Employment law is undergoing one of the most significant shake-ups in years at the moment, with more key dates looming next week as a raft of changes to employment law come into force.
Business Secretary Vince Cable has been extremely vocal in both his support and criticism of some reform suggestions.
He used his conference speech on Monday to lambast those seeking major relaxations to employment law essentially hoping for a return to a 'fire at will' employment culture.
"We have seen off the 'head bangers' who want a hire-and-fire culture and seem to find sacking people an aphrodisiac: totally irrelevant in a country with flexible labour markets which have created over a million private sector jobs in the last two years," he told the Liberal Democrat conference in Brighton.
However, he seems to remain committed to the 'deregulation agenda' proposed by the Coalition, which will see changes in several major areas of employment law.
The Coalition is currently proposing to cut the maximum compensation available for unfair dismissal. At present the maximum award available is £72,300. The award has increased more than five times over in the past 13 years. By contrast, no such cap exists on claims for discrimination.
The Government would like to cap the maximum award for unfair dismissal and is currently considering two alternatives: one that will see it capped at around double the current average UK salary of around £20,000 per annum and another that would see it capped at just one years' salary.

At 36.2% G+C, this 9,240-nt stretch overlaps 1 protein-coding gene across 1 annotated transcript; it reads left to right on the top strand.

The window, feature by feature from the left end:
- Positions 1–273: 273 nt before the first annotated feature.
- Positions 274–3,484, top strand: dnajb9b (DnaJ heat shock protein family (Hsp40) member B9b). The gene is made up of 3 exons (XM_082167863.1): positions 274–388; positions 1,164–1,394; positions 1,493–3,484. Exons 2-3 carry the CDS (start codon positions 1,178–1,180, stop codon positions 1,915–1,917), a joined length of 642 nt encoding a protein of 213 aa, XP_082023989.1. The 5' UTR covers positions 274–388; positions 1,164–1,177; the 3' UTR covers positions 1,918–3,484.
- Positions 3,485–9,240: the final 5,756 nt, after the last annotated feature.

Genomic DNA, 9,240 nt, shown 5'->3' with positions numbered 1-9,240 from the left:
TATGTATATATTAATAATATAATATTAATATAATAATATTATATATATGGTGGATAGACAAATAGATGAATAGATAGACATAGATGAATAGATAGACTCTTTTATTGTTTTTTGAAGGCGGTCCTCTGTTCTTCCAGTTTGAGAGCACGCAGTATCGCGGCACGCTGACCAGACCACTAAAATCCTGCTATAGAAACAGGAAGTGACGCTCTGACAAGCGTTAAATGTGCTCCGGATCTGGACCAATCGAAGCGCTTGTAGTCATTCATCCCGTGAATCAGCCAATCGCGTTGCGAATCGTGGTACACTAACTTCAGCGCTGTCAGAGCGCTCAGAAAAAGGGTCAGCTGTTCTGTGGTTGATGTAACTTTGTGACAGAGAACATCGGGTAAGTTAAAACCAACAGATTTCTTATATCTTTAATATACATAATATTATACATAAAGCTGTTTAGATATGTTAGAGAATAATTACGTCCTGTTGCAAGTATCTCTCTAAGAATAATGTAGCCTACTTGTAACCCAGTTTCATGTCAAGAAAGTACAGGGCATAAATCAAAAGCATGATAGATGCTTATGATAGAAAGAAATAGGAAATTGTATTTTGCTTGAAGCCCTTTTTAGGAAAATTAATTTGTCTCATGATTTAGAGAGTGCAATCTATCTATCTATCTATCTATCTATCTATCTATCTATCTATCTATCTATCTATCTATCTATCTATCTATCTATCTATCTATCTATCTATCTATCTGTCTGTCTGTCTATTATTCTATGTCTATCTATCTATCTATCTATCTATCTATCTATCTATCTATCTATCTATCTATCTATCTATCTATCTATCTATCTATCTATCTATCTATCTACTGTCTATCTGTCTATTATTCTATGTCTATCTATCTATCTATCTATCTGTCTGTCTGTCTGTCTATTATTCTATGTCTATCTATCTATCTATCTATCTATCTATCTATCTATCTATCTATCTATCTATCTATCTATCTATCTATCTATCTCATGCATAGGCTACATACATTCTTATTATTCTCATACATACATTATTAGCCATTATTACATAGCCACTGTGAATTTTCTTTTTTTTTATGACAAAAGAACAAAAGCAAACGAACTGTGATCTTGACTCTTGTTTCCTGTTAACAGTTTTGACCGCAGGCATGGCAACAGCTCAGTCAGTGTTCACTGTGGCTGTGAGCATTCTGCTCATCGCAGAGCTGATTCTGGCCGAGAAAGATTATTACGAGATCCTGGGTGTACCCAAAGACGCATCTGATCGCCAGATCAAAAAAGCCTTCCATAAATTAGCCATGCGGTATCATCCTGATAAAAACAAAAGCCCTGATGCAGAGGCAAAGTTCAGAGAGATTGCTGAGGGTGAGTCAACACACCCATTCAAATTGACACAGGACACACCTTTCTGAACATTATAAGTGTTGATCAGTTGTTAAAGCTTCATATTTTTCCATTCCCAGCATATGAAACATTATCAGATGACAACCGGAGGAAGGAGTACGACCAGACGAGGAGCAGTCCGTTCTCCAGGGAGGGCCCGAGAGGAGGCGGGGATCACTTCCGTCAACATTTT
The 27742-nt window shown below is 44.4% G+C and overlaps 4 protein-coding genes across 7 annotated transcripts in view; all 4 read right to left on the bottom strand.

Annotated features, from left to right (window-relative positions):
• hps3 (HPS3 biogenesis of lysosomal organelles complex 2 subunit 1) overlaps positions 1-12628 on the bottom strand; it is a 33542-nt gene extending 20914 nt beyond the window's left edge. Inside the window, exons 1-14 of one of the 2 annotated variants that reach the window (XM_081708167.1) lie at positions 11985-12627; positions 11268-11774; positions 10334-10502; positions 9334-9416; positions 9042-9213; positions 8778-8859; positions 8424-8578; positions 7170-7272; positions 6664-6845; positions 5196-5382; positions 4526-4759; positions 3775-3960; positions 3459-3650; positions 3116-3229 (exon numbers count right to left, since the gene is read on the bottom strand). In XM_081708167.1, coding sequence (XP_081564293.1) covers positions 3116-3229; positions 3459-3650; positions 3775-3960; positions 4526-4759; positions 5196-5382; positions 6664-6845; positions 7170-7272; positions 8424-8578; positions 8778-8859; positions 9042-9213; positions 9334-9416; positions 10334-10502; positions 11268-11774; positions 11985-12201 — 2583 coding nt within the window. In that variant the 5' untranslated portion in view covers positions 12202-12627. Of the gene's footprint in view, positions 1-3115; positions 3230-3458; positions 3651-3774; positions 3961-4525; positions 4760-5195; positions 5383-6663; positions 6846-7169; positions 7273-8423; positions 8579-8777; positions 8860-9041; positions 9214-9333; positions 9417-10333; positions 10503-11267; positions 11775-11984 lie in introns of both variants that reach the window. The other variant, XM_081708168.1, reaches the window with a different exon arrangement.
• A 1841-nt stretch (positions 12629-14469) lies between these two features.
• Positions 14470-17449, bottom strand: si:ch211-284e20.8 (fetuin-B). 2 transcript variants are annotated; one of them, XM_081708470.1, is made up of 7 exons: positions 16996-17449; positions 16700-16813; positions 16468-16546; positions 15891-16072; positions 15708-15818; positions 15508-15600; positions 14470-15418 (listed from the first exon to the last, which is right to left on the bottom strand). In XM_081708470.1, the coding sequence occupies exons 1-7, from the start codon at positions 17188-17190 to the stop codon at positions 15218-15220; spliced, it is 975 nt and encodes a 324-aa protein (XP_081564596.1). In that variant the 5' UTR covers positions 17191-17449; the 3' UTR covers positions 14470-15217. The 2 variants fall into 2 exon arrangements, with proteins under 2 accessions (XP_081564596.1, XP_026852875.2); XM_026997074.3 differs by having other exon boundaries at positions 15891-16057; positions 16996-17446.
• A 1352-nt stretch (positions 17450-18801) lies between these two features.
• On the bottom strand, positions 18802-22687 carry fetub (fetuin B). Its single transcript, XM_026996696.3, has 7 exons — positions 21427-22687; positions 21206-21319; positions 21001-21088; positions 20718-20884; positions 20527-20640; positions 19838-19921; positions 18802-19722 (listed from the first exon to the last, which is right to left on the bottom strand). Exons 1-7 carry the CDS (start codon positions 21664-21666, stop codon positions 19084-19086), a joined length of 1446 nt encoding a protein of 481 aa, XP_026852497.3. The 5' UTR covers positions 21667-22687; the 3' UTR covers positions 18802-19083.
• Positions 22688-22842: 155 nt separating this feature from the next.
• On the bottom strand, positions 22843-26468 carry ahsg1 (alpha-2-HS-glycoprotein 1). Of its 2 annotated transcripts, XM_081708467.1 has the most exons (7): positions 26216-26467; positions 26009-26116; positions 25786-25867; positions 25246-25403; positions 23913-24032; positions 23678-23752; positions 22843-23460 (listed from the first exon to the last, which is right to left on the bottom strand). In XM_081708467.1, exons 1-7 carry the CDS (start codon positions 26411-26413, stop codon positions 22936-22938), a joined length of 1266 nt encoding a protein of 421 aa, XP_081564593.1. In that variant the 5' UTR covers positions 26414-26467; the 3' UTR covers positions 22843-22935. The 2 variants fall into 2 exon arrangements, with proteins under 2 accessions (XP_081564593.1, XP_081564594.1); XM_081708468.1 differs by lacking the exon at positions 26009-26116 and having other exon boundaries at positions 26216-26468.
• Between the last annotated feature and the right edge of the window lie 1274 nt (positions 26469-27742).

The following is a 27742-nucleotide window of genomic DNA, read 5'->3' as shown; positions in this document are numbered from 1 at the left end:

However, commentators have pointed out that whilst the maximum is very high, the average award in unfair dismissal cases is around £5,000, nowhere near the proposed new limitation. This has not deterred policymakers, who favour the cap as a way of reducing the 'appeal' of making a claim. It is hoped that lowering the cap will reduce the number of unfair dismissal claims, which has risen steeply in recent years.
Employment law changes in October
October will be a busy month for employment lawyers, with a string of major changes to employment law affecting businesses. The National Minimum Wage is being increased from Monday, from £6.08 to £6.19 per hour for adults. The rates for those aged 18-20 and 16-17 are remaining the same.
Pensions are also due a shake-up on Monday 1 October, with new rules coming into force which will make it obligatory to enroll eligible staff onto a pension scheme if they have not enrolled into one already. Monday will only be significant for the biggest firms with more than 120,000 employees. Relevant dates from smaller firms are 1 October 2013 for businesses with 800-1,249 employees, and 1 April 2017 for any employer with no existing PAYE scheme.
The fifth of October is set to be the last day of work for any employee covered by the old default retirement age provisions, which were repealed on 6 April 2011. Under the rules anyone covered had to be given 12 months' notice and could apply for an additional six months' work beyond their final retirement date. The last of these employees will finish their employment next week.
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Will new unfair dismissal plans work? (BBC News)
October 2012 employment law changes: what employers need to know (Personnel Today)
Vince Cable lambasts employment law 'head bangers' (The Telegraph)